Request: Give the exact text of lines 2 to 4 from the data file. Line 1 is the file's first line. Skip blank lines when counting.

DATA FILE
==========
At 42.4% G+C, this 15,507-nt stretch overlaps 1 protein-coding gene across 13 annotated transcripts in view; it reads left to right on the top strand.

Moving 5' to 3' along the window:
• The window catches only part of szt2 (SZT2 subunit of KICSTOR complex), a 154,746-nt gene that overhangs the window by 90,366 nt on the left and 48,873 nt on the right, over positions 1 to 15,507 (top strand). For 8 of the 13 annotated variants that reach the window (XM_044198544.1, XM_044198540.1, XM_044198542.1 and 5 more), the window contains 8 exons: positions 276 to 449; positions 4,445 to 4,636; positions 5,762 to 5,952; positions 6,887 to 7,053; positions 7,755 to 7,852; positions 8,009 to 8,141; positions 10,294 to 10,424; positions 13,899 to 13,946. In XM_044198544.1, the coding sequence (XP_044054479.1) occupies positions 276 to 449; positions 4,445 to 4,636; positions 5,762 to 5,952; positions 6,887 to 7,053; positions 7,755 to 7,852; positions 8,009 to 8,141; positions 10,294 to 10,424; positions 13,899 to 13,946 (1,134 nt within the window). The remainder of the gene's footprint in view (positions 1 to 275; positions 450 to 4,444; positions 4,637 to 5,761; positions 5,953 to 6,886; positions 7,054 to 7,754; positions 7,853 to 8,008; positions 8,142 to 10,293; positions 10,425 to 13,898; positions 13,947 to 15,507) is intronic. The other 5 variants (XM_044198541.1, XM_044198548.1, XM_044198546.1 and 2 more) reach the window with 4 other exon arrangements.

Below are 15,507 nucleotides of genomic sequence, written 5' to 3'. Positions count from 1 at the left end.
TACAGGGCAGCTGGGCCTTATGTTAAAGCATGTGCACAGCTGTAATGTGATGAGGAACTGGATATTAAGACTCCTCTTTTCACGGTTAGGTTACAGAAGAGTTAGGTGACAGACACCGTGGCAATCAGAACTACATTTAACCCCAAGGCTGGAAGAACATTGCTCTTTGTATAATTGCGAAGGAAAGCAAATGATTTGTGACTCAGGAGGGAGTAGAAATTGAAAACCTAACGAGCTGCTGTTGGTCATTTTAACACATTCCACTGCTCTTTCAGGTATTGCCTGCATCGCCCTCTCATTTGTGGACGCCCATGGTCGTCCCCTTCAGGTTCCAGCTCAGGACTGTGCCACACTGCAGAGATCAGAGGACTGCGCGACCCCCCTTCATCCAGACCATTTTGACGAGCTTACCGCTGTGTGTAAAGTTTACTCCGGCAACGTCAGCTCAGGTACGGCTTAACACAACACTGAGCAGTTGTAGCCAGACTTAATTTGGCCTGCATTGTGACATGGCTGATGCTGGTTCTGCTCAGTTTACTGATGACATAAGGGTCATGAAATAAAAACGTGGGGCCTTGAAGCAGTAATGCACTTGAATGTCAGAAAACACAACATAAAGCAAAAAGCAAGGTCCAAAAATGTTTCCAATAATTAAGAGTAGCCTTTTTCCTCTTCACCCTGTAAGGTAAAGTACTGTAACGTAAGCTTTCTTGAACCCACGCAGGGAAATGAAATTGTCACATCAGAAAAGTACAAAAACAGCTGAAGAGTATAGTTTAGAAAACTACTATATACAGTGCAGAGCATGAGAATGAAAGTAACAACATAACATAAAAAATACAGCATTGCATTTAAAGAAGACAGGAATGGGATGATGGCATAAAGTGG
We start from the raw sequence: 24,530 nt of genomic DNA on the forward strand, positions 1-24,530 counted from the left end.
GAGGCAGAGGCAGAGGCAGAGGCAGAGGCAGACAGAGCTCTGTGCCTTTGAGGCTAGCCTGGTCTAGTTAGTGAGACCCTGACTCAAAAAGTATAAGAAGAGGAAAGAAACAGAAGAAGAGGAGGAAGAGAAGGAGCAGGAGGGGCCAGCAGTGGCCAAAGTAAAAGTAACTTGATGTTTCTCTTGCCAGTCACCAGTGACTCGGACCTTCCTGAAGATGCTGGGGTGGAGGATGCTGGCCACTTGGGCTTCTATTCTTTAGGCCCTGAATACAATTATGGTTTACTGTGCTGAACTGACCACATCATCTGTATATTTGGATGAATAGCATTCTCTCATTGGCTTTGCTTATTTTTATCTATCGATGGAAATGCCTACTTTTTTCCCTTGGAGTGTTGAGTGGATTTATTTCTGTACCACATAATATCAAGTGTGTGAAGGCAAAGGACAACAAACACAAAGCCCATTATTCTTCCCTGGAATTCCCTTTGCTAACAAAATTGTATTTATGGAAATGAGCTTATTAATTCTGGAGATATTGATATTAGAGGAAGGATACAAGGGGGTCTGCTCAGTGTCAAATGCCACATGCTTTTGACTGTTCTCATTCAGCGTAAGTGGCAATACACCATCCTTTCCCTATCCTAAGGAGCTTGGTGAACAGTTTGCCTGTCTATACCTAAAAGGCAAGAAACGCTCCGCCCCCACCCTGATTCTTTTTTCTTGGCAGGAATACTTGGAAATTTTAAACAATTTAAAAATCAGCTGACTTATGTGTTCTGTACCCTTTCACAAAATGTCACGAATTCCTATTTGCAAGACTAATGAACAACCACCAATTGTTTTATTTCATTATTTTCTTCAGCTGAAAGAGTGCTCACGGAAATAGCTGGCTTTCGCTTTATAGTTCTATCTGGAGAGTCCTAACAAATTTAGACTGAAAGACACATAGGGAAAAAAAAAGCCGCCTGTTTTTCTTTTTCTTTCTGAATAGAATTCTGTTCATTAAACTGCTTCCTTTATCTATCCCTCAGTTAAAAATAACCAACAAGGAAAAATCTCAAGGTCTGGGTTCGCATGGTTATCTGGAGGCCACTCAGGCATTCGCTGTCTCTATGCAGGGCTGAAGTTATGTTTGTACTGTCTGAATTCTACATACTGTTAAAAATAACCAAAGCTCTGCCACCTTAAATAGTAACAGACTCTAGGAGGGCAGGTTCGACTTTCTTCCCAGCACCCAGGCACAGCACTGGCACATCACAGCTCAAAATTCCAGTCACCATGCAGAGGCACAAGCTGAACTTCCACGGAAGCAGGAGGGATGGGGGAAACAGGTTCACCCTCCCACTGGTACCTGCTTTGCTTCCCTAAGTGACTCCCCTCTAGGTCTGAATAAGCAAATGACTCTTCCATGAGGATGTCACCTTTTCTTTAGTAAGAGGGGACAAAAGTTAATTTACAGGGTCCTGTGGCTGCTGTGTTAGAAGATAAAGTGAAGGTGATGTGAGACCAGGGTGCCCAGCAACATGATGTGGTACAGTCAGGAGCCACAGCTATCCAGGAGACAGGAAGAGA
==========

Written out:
Moving 5' to 3' along the window:
• The window catches only part of szt2 (SZT2 subunit of KICSTOR complex), a 154,746-nt gene that overhangs the window by 90,366 nt on the left and 48,873 nt on the right, over positions 1 to 15,507 (top strand). For 8 of the 13 annotated variants that reach the window (XM_044198544.1, XM_044198540.1, XM_044198542.1 and 5 more), the window contains 8 exons: positions 276 to 449; positions 4,445 to 4,636; positions 5,762 to 5,952; positions 6,887 to 7,053; positions 7,755 to 7,852; positions 8,009 to 8,141; positions 10,294 to 10,424; positions 13,899 to 13,946. In XM_044198544.1, the coding sequence (XP_044054479.1) occupies positions 276 to 449; positions 4,445 to 4,636; positions 5,762 to 5,952; positions 6,887 to 7,053; positions 7,755 to 7,852; positions 8,009 to 8,141; positions 10,294 to 10,424; positions 13,899 to 13,946 (1,134 nt within the window). The remainder of the gene's footprint in view (positions 1 to 275; positions 450 to 4,444; positions 4,637 to 5,761; positions 5,953 to 6,886; positions 7,054 to 7,754; positions 7,853 to 8,008; positions 8,142 to 10,293; positions 10,425 to 13,898; positions 13,947 to 15,507) is intronic. The other 5 variants (XM_044198541.1, XM_044198548.1, XM_044198546.1 and 2 more) reach the window with 4 other exon arrangements.

Below are 15,507 nucleotides of genomic sequence, written 5' to 3'. Positions count from 1 at the left end.